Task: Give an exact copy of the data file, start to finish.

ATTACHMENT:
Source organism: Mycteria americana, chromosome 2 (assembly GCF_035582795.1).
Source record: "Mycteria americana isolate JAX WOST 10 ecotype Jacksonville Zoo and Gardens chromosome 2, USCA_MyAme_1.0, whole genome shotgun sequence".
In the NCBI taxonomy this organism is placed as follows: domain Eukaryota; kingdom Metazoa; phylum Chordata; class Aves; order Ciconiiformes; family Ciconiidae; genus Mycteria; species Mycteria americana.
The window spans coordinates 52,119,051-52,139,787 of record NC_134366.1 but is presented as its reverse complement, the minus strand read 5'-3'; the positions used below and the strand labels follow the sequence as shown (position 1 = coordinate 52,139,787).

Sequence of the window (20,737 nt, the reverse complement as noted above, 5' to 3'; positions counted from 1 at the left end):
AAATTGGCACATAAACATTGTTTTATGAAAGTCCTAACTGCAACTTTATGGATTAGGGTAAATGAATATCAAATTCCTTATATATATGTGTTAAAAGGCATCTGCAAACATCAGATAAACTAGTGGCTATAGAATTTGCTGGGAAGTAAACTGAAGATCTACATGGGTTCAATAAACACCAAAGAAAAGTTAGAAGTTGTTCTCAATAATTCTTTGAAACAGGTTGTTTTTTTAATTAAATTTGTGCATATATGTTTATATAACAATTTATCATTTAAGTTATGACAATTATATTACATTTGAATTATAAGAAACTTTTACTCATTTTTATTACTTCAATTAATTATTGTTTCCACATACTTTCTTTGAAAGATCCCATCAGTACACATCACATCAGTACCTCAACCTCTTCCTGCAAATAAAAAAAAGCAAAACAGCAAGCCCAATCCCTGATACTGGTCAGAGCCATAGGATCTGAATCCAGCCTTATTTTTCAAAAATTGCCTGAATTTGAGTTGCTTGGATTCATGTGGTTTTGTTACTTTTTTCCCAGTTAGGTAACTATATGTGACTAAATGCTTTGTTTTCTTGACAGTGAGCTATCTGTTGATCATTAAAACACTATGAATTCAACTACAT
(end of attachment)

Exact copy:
Source organism: Mycteria americana, chromosome 2 (assembly GCF_035582795.1).
Source record: "Mycteria americana isolate JAX WOST 10 ecotype Jacksonville Zoo and Gardens chromosome 2, USCA_MyAme_1.0, whole genome shotgun sequence".
In the NCBI taxonomy this organism is placed as follows: domain Eukaryota; kingdom Metazoa; phylum Chordata; class Aves; order Ciconiiformes; family Ciconiidae; genus Mycteria; species Mycteria americana.
The window spans coordinates 52,119,051-52,139,787 of record NC_134366.1 but is presented as its reverse complement, the minus strand read 5'-3'; the positions used below and the strand labels follow the sequence as shown (position 1 = coordinate 52,139,787).

Sequence of the window (20,737 nt, the reverse complement as noted above, 5' to 3'; positions counted from 1 at the left end):
AAATTGGCACATAAACATTGTTTTATGAAAGTCCTAACTGCAACTTTATGGATTAGGGTAAATGAATATCAAATTCCTTATATATATGTGTTAAAAGGCATCTGCAAACATCAGATAAACTAGTGGCTATAGAATTTGCTGGGAAGTAAACTGAAGATCTACATGGGTTCAATAAACACCAAAGAAAAGTTAGAAGTTGTTCTCAATAATTCTTTGAAACAGGTTGTTTTTTTAATTAAATTTGTGCATATATGTTTATATAACAATTTATCATTTAAGTTATGACAATTATATTACATTTGAATTATAAGAAACTTTTACTCATTTTTATTACTTCAATTAATTATTGTTTCCACATACTTTCTTTGAAAGATCCCATCAGTACACATCACATCAGTACCTCAACCTCTTCCTGCAAATAAAAAAAAGCAAAACAGCAAGCCCAATCCCTGATACTGGTCAGAGCCATAGGATCTGAATCCAGCCTTATTTTTCAAAAATTGCCTGAATTTGAGTTGCTTGGATTCATGTGGTTTTGTTACTTTTTTCCCAGTTAGGTAACTATATGTGACTAAATGCTTTGTTTTCTTGACAGTGAGCTATCTGTTGATCATTAAAACACTATGAATTCAACTACAT